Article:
Sleep paralysis is a rare condition that can be terrifying. Typically, it occurs as the body is about to fall asleep or close to waking up. During sleep paralysis, a person may suddenly be unable to move. Additionally, they may see hallucinations or hear unusual sounds. Although there aren’t any physiological side effects to sleep paralysis, they can cause some psychological distress.
8. Difficulty Falling Asleep
Another problem with sleep happens just as someone tries to settle down for the night, difficulty falling asleep. This may be a regular occurrence for someone who always has a lot to think about or an increased amount of stress. Many people in this situation turn to sleep aids, either over the counter or prescription, to help them fall asleep. It’s important to talk to your doctor if you struggle with falling asleep each night.
9. REM Sleep Disorder
REM sleep disorder is another issue associated with the sleep cycle. This disorder occurs when people physically act out their dreams during sleep. In most cases, the REM stage of sleep is characterized by no movement from the body, but those who struggle with REM sleep disorder may experience significant and potentially dangerous movement each night. Some who have been diagnosed with this disorder injure themselves regularly during episodes.
10. Non-24-Hour Disorder
A condition that is most common among people who are blind is non-24-hour sleep disorder. This disease creates disruptions in the body’s natural circadian rhythm. With patients who are blind, the body struggles because of the lack of natural light received from the brain. Other individuals with sight may also be diagnosed with this condition. People with non-24 may not be able to sleep at night and struggle to stay awake each day.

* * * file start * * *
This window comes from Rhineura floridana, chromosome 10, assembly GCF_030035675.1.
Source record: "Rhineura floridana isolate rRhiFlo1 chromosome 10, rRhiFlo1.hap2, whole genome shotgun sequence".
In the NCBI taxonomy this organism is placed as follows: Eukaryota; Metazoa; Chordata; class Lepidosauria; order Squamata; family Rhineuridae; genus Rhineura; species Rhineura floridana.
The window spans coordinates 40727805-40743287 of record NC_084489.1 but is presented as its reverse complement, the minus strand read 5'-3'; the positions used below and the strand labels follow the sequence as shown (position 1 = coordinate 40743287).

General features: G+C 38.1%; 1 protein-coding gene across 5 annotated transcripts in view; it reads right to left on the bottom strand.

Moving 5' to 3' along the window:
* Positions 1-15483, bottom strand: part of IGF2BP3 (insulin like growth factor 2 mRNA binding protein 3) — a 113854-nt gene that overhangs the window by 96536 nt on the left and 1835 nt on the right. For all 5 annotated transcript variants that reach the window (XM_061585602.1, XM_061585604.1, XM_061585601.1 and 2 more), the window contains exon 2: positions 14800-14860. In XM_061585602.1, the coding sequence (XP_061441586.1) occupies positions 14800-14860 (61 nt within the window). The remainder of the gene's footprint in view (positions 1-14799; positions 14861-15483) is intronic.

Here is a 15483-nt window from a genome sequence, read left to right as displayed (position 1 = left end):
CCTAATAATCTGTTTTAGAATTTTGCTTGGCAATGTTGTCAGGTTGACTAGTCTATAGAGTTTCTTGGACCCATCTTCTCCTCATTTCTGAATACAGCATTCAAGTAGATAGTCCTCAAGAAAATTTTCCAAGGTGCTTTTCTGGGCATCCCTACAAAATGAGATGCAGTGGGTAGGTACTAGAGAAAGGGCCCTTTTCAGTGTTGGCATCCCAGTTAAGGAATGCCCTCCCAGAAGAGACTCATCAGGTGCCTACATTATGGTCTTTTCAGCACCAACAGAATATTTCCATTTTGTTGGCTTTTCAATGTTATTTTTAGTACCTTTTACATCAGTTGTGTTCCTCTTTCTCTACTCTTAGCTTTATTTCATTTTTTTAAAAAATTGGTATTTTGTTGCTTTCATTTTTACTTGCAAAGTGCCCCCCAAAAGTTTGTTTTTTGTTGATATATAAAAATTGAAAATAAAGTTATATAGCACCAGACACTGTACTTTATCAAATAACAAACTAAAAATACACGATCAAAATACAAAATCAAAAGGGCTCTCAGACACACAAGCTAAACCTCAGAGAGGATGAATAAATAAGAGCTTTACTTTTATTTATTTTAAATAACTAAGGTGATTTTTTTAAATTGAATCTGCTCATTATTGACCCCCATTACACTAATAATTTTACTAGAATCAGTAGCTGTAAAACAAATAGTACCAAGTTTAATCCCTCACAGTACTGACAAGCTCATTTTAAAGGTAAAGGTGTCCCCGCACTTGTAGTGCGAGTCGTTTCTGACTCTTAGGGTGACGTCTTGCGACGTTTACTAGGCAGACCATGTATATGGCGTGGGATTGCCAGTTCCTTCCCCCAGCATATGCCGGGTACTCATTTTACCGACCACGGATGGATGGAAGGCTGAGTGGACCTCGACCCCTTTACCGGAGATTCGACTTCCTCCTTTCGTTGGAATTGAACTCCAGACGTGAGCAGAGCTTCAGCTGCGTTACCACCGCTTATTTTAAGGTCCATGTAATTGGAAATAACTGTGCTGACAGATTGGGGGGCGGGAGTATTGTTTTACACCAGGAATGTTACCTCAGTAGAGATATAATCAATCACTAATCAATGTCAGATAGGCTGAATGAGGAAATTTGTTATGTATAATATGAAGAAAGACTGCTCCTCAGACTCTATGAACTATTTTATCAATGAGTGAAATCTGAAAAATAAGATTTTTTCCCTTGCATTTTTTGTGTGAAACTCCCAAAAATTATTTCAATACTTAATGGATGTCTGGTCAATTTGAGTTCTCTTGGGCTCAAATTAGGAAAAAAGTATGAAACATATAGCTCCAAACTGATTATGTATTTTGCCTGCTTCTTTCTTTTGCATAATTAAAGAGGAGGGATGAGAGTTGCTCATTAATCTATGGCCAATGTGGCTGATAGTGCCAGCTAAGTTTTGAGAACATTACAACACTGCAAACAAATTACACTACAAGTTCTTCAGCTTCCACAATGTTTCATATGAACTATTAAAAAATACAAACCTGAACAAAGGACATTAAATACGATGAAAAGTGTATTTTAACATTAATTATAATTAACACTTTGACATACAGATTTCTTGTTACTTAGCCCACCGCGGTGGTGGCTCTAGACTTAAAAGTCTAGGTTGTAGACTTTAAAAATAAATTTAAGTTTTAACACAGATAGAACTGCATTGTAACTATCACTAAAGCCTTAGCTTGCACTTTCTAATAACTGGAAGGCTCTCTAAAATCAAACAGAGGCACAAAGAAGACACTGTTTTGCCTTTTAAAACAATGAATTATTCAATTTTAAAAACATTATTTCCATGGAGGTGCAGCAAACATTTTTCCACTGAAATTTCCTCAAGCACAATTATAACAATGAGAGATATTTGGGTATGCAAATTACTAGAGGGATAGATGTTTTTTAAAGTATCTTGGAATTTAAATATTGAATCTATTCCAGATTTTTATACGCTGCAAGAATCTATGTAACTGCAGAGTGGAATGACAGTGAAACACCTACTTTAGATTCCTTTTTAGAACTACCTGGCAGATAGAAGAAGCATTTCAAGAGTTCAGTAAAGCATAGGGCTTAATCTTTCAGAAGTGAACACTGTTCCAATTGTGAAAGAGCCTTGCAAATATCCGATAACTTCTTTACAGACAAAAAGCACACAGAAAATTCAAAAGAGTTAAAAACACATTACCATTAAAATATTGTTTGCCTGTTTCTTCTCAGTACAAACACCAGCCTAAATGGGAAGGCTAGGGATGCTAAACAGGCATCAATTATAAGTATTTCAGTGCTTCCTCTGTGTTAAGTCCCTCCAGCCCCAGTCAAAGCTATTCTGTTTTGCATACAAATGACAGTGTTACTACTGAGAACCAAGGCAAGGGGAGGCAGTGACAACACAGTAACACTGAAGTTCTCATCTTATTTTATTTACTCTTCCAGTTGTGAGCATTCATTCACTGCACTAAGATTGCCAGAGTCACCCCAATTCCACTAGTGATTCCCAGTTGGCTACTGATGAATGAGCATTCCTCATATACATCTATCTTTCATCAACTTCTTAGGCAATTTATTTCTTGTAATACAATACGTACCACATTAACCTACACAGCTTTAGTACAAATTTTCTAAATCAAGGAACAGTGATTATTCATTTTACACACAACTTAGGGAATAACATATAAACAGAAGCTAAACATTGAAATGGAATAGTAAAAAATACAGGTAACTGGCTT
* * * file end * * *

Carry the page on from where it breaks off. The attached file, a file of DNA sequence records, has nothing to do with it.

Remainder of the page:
11. Shift Work Sleep Problems
The body’s circadian rhythm may also be disrupted due to an unusual work shift. Individuals who work long overnight shifts consistently or work a combination of night and day shifts may start to notice sleep problems after time. The name for the condition associated with this fact is shift work sleep disorder. This may cause someone to experience insomnia and daytime sleepiness. The best way to avoid having sleep problems is to work consistent hours that align with the natural light whenever possible.
12. Periodic Limb Movement Disorder
The last troublesome medical condition related to sleep is called periodic limb movement disorder. This is a condition where patients involuntarily move their arms or legs at night. The movement sometimes causes waking episodes and can contribute to daytime exhaustion. In many cases, patients feel tired all of the time and don’t know why. One of the only ways to diagnose the condition is through a detailed sleep study.
If you have trouble sleeping at night, or if you have unexplained tiredness each day, it may be wise to investigate your sleeping habits. Whether you’re snoring, waking up in the middle of the night, or sleepwalking, you can find a way to fix your problem and get the sleep you need.